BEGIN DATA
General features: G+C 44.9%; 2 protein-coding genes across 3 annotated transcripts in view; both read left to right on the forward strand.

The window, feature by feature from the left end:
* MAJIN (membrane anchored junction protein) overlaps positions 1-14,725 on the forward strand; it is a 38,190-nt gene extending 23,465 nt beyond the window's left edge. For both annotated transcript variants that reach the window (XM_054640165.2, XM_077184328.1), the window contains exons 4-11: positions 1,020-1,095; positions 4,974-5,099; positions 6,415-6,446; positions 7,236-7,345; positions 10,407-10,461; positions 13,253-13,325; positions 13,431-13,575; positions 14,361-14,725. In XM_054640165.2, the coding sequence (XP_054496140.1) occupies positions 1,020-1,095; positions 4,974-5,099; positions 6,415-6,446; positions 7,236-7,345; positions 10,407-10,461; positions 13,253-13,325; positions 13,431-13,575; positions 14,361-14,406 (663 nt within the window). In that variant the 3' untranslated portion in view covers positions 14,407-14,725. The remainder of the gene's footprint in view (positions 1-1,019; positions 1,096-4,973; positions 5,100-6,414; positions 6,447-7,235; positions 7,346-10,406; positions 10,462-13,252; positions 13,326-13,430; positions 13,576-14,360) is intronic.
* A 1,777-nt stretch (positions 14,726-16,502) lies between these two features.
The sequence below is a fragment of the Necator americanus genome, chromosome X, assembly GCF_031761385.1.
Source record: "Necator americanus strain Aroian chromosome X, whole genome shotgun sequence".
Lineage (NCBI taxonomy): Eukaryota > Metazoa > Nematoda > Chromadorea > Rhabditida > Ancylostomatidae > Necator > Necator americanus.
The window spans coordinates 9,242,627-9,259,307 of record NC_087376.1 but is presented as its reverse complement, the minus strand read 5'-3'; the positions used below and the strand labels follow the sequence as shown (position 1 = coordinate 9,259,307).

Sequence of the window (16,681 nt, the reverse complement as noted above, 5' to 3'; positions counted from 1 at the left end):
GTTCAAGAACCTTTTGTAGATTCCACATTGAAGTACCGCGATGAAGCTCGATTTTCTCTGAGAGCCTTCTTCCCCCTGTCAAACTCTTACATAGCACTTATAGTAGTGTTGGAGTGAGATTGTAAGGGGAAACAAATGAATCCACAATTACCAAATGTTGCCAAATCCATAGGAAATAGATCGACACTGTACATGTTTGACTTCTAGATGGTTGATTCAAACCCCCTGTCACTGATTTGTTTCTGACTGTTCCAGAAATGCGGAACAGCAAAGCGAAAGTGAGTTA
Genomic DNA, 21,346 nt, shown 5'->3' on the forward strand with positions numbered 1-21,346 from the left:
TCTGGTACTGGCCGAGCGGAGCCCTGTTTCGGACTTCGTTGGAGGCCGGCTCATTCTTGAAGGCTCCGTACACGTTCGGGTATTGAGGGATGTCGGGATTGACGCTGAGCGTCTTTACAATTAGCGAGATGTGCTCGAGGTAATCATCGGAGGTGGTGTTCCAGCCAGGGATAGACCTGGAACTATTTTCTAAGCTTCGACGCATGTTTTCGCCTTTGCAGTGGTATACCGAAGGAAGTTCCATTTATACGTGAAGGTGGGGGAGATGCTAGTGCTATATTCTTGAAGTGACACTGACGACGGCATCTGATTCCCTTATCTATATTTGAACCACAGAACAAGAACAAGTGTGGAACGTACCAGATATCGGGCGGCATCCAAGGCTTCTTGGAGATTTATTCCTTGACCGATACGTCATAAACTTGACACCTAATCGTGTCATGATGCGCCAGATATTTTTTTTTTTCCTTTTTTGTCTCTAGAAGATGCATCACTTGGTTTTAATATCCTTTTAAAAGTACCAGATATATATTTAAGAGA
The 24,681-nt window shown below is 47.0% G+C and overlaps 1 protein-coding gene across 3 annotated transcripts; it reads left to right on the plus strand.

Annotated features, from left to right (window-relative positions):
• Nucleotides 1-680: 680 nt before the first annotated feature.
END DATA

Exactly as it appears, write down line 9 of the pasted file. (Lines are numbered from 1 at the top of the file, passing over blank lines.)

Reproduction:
Sequence of the window (16,681 nt, the reverse complement as noted above, 5' to 3'; positions counted from 1 at the left end):